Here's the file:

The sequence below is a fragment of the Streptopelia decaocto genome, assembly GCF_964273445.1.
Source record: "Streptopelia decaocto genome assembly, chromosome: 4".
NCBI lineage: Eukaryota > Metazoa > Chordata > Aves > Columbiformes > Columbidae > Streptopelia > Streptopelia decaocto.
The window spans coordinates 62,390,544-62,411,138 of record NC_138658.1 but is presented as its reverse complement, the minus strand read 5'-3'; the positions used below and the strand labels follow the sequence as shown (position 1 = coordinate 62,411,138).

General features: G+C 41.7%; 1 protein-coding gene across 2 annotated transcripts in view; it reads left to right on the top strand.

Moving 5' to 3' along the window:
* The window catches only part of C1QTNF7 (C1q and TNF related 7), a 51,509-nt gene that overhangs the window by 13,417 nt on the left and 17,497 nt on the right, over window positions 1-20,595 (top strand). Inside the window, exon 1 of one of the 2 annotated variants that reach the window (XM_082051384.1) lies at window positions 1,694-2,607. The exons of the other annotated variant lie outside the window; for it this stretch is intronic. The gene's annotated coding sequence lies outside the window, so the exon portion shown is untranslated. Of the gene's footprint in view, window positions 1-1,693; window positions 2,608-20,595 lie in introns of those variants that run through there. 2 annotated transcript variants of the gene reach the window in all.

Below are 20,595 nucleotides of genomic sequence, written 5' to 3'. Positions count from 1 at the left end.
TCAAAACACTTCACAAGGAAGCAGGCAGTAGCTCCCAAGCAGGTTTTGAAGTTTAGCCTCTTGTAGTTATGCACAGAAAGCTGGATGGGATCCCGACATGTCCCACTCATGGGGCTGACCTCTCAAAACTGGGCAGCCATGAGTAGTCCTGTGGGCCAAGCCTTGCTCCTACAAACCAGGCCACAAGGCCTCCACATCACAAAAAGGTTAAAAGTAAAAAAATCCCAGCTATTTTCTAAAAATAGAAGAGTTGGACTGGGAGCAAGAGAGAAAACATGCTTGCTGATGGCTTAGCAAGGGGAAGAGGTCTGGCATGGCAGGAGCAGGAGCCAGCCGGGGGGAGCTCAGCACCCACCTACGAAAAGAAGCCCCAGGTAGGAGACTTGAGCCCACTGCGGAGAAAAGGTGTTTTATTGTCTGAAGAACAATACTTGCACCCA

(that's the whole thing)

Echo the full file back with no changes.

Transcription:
The sequence below is a fragment of the Streptopelia decaocto genome, assembly GCF_964273445.1.
Source record: "Streptopelia decaocto genome assembly, chromosome: 4".
NCBI lineage: Eukaryota > Metazoa > Chordata > Aves > Columbiformes > Columbidae > Streptopelia > Streptopelia decaocto.
The window spans coordinates 62,390,544-62,411,138 of record NC_138658.1 but is presented as its reverse complement, the minus strand read 5'-3'; the positions used below and the strand labels follow the sequence as shown (position 1 = coordinate 62,411,138).

General features: G+C 41.7%; 1 protein-coding gene across 2 annotated transcripts in view; it reads left to right on the top strand.

Moving 5' to 3' along the window:
* The window catches only part of C1QTNF7 (C1q and TNF related 7), a 51,509-nt gene that overhangs the window by 13,417 nt on the left and 17,497 nt on the right, over window positions 1-20,595 (top strand). Inside the window, exon 1 of one of the 2 annotated variants that reach the window (XM_082051384.1) lies at window positions 1,694-2,607. The exons of the other annotated variant lie outside the window; for it this stretch is intronic. The gene's annotated coding sequence lies outside the window, so the exon portion shown is untranslated. Of the gene's footprint in view, window positions 1-1,693; window positions 2,608-20,595 lie in introns of those variants that run through there. 2 annotated transcript variants of the gene reach the window in all.

Below are 20,595 nucleotides of genomic sequence, written 5' to 3'. Positions count from 1 at the left end.
TCAAAACACTTCACAAGGAAGCAGGCAGTAGCTCCCAAGCAGGTTTTGAAGTTTAGCCTCTTGTAGTTATGCACAGAAAGCTGGATGGGATCCCGACATGTCCCACTCATGGGGCTGACCTCTCAAAACTGGGCAGCCATGAGTAGTCCTGTGGGCCAAGCCTTGCTCCTACAAACCAGGCCACAAGGCCTCCACATCACAAAAAGGTTAAAAGTAAAAAAATCCCAGCTATTTTCTAAAAATAGAAGAGTTGGACTGGGAGCAAGAGAGAAAACATGCTTGCTGATGGCTTAGCAAGGGGAAGAGGTCTGGCATGGCAGGAGCAGGAGCCAGCCGGGGGGAGCTCAGCACCCACCTACGAAAAGAAGCCCCAGGTAGGAGACTTGAGCCCACTGCGGAGAAAAGGTGTTTTATTGTCTGAAGAACAATACTTGCACCCA